DONALD TRUMP has previously said that he has the "absolute right" to pardon himself - experts, on the other hand, are divided over whether this is possible.
Michael Gerhardt, a professor of law at the University of North Carolina, has weighed into the controversy and offered his expert opinion on what's likely to happen:
How do presidential pardons work?
The president can pardon anyone convicted of a federal crime, even before they've been charged, giving them immunity from criminal liability and future prosecution.
It's up to a court to decide if the pardon is legitimate.
For those already convicted of a crime, a pardon means that their punishment is rescinded, and their record gets expunged.
Though, this does not shield them from prosecution in any of America's 50 state jurisdictions.
Can a president pardon himself?
This is where it gets tricky.
The constitution doesn't specifically say he can or he can't, and is therefore open to interpretation. No president has attempted it before, meaning no historical or legal precedent has yet been established.
Professor Gerhardt said: "There is a division of opinion on whether a president can pardon himself, but slightly more think he cannot.
"I do not think the president does have the power to pardon himself.
"First, if you look at the constitutional language, the president isn't given the power to pardon, he's given the power to grant a pardon.
"To grant, when the constitution was written, and now, means to give someone else the power to be pardoned - that doesn't mean to grant himself something.
"I take that as the president can't grant himself anything.
"Secondly, if we just look at the overall purpose of the constitution and its structure, the framers rebelled against a king and it makes no sense whatsoever to look at it and say they would want that, there's no indication that they intended to create a king or give the president the power to raise himself above the law.
"The people placed him in power, there are mechanisms in the constitution to address his behaviour in office.
"But, there's nothing that suggests he's the one person in the States that can raise himself above the people."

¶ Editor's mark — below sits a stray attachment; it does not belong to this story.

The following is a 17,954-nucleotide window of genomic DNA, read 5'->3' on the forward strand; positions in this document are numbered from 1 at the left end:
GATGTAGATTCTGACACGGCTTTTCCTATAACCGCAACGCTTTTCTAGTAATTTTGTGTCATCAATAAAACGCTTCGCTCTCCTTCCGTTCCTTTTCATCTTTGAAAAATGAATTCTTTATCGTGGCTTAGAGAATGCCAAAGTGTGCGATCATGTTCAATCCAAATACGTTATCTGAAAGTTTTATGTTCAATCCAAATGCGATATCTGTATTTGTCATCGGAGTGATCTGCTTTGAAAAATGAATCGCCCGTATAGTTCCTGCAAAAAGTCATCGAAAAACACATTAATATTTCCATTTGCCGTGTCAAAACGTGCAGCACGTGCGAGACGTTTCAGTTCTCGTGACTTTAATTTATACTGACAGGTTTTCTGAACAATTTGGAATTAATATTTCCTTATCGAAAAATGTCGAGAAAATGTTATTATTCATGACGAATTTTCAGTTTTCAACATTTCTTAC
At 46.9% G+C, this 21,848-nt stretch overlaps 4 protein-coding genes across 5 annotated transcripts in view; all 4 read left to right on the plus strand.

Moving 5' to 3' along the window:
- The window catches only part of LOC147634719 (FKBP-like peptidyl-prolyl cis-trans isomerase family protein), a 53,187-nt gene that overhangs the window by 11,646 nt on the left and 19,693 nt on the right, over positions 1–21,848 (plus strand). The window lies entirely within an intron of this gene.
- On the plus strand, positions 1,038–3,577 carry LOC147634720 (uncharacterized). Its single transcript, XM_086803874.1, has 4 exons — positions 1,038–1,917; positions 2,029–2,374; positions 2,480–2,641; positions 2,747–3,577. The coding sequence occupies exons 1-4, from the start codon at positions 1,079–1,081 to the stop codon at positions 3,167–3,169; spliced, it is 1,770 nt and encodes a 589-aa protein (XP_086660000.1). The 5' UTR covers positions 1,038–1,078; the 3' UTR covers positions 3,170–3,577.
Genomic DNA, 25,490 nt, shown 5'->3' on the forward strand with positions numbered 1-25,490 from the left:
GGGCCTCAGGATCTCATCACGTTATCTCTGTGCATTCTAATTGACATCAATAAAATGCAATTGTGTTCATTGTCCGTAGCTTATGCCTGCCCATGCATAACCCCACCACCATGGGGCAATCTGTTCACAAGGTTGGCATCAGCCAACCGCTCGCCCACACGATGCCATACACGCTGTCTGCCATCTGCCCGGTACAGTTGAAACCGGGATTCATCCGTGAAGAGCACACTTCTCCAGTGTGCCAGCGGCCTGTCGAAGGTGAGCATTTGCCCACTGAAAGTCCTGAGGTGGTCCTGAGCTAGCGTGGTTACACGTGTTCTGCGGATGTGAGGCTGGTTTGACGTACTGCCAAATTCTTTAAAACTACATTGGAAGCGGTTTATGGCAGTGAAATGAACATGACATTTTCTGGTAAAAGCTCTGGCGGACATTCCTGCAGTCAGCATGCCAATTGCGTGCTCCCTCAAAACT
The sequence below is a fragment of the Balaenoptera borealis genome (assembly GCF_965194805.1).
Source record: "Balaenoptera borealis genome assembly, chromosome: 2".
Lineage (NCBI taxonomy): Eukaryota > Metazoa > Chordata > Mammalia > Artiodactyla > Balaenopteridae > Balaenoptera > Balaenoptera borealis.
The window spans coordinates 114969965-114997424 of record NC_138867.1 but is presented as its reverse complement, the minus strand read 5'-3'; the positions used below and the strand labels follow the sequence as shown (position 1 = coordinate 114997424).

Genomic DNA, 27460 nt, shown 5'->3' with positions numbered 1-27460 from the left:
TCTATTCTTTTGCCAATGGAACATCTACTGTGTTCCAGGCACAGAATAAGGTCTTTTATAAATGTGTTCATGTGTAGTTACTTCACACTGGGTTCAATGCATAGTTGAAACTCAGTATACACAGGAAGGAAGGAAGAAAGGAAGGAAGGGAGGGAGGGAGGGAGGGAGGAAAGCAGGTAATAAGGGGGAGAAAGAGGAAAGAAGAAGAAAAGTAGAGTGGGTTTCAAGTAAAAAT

Will Trump attempt to pardon himself?
"I'm sure he will try and he may well do it," said Prof Gerhardt.
"I've heard that people in the White House are urging him to not do it, but he likes to do things people tell him not to."
Would that be an admission of guilt?
"Yes, I think so," Prof Gerhardt said.
"If someone is given a pardon, in accepting that pardon the person implicitly acknowledges their guilt.
"If he proceeds to pardon his family, they're acknowledging their guilt."
Can Mr Trump pardon his family?
Yes. Trump can pardon his family in the same way he has pardoned close associates, such as campaign figures George Papadopoulos and Paul Manafort.
Members of Trump's family have been closely associated with his administration, including his daughter, Ivanka Trump, and son-in-law, Jared Kushner, who were both given security clearances at the start of his tenure.
Trump will "say that it is to protect them from Biden and the Democrats", Prof Gerhart speculates, but "in fact, it is because they have been self-dealing and breaking laws left and right, which he does not want them to be held accountable for."
What happens if Trump pardons himself?
"If the president does pardon himself then that may end up before the Supreme Court as it's likely that a federal prosecutor will go after Trump for some illegality during his time in office," Prof Gerhardt said.
Would pardoning himself mean that Trump won't be impeached?
No. The constitution is unambiguous on this point: "He [the president] shall have power to grant reprieves and pardons for offences against the United States, except in cases of impeachment."
The outgoing president has so far used his power to pardon, commute, or rescind the convictions of 94 people. This figure is surprisingly low when compared to previous presidents, such as Barack Obama, who granted clemency to 1,927 people - many with drug related convictions - during his 8-year term in office.
One notable difference between Trump and previous presidents is that "Almost all of the beneficiaries of Trump’s pardons and commutations have had a personal or political connection to the president”, according to an analysis conduced by the Lawfare blog.